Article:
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Patrick Ewing was selected first overall in the 1985 NBA Draft by the New York Knicks. Although injuries marred his first year in the league, he was named NBA Rookie of the Year by averaging 20 points, 9 rebounds and 2 blocks per game. Very soon, he became one of the premier centers of the league. Ewing was an eleven time NBA All-Star, was named to the All-NBA First Team once, to the All-NBA Second Team six times and to the NBA All-Defensive Second Team three times. He was a member of the original Dream Team at the 1992 Olympic Games, winning a second gold medal. In 1996, he was also given the honor of being named one the 50 greatest players in NBA history.
In spite of all his honors, Ewing never managed to lead the Knicks to an NBA championship. In 1993, it finally seemed the Knicks were on their way to the NBA Finals when they took a 2-0 lead over Michael Jordan's Chicago Bulls. However, the Bulls stunned Ewing as they won the next 4 games of the series. It was just one more ringless season Ewing had to deal with, despite the fact that the New York Knicks had the best record in the Eastern Conference with 62 wins and just 20 losses. He was a key contributor to the Knicks' run to the Finals in 1994, in which the Knicks lost in the final seconds of games 6 and 7 to Hakeem Olajuwon's Houston Rockets. It was only the second time in NBA history that a team came from losing 3-2 in the NBA finals and won the next two games to win the championship. The following year, a three-foot finger roll attempt by Ewing rimmed out of the basket in the dwindling seconds of game 7 against the Indiana Pacers in the Eastern Conference Semifinals. Given this opportunity, Ewing would usually simply slam dunk the ball, but the fact that he went for a finger roll is one of the things certain fans have never forgotten about him. (The Knicks returned to the NBA Finals in 1999, but Ewing missed the latter part of their playoff run due to an achilles injury). In 2000, he finally left the Knicks, being traded to the Seattle Supersonics. In the trade, the Knicks sent Ewing to Seattle and Chris Dudley to the Suns, and received Glen Rice, Luc Longley, Travis Knight, Vladimir Stepania, Lazaro Borrell, Vernon Maxwell, two first-round draft picks (from the Los Angeles Lakers and Seattle) and two second-round draft picks from Seattle. This is considered by many to being a major step in the downfall of the relative success of the Knicks. After a year with the Sonics and another with the Orlando Magic, he finally announced his retirement on September 18, 2002. That season, he took a job as an assistant coach with the Washington Wizards.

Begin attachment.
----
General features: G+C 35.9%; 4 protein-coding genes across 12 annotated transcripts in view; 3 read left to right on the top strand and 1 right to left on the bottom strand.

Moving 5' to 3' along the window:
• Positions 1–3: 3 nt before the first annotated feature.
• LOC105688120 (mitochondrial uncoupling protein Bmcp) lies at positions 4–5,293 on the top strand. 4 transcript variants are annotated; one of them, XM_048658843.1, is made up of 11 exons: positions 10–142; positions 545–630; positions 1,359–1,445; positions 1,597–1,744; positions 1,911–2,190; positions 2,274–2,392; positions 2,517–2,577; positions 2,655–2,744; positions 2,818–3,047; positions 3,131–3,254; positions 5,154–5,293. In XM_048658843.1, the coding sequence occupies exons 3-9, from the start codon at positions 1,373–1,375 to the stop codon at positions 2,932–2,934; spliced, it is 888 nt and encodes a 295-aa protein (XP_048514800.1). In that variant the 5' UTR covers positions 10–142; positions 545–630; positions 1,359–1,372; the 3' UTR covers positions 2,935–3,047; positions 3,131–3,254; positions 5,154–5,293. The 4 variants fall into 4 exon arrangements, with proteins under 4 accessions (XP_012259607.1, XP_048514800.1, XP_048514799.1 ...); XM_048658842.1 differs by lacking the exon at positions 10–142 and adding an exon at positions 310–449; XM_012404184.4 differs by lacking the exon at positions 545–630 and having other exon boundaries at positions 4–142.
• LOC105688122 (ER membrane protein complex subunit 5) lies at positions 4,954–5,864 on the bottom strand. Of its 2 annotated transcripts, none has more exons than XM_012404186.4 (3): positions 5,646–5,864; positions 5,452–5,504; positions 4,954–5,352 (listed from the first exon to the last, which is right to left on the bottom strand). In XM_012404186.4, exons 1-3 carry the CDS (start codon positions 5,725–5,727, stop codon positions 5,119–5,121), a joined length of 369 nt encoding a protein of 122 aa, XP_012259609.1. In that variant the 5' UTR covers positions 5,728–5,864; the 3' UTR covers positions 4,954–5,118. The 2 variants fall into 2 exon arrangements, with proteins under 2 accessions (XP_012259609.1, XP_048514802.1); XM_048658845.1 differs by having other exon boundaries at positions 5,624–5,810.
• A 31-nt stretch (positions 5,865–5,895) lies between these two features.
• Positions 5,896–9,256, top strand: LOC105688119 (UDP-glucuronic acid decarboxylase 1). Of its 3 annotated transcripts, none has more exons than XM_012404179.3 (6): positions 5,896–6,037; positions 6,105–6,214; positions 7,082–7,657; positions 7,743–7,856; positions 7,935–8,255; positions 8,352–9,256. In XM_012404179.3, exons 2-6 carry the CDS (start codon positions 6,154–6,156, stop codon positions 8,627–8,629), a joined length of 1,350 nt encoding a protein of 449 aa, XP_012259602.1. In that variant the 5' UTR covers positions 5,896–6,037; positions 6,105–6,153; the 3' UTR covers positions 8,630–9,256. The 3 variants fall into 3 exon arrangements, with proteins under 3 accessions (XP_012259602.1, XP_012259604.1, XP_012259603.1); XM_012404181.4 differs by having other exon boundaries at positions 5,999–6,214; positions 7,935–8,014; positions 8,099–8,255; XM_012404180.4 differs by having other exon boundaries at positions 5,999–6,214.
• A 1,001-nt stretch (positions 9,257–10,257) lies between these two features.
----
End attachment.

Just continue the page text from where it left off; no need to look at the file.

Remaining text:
On February 28, 2003 Patrick Ewing's jersey with number 33 was retired in a large ceremony at Madison Square Garden. Ewing continues to be considered one of the New York Knicks finest of all time, as well as one of the greatest players in NBA history. Knicks rivalries against the Bulls, Pacers, and Heat, in which Ewing was a centerpiece, were some of the most intense of the decade. However, his inability to bring a championship to New York mars an otherwise Hall of Fame Career. Patrick Ewing continues his career as an assistant coach with the Houston Rockets.
Awards and Accomplishments
- 1985-1986 Rookie of the Year
- All NBA First Team: 1990
- All NBA Second Team: 1988, 1989, 1991–1993, 1997
- NBA All Defensive Second Team: 1988, 1989, 1992
- Two time Olympic Gold Medalist: 1984, 1992
- NCAA Basketball Tournament Most Outstanding Player (1984)
- Naismith College Player of the Year in (1985).
- One of 50 Greatest Players in NBA History (1996)
- In 1999, Ewing became the 10th player to score 22,000 points and 10,000 rebounds
- In 1993 he led the NBA with 789 defensive rebounds. He was top ten in field goal percentage 8 times, top ten in rebounds per game as well as total rebounds 8 times, top ten in points, as well as points per game 8 times, and top ten in blocks per game for 13 years
- In 1996, Ewing suffered a moment of embarrassment when Muggsy Bogues, who stands a mere 1.60 m (5 ft 3 in), managed to block a shot of 2.10 m (7 ft) Ewing.
- Ewing's son, Patrick Ewing, Jr., currently attends his father's alma mater, Georgetown University, after transferring from Indiana University.
- His greatest moment arguably came during Game Six of the 1992 Eastern Conference Semi-Finals. He would go down with an injury, yet continue playing and upsetting the Michael Jordan-led Chicago Bulls. The Bulls would wrap the series in Game Seven and win the championship against Clyde Drexler's Portland Trail Blazers.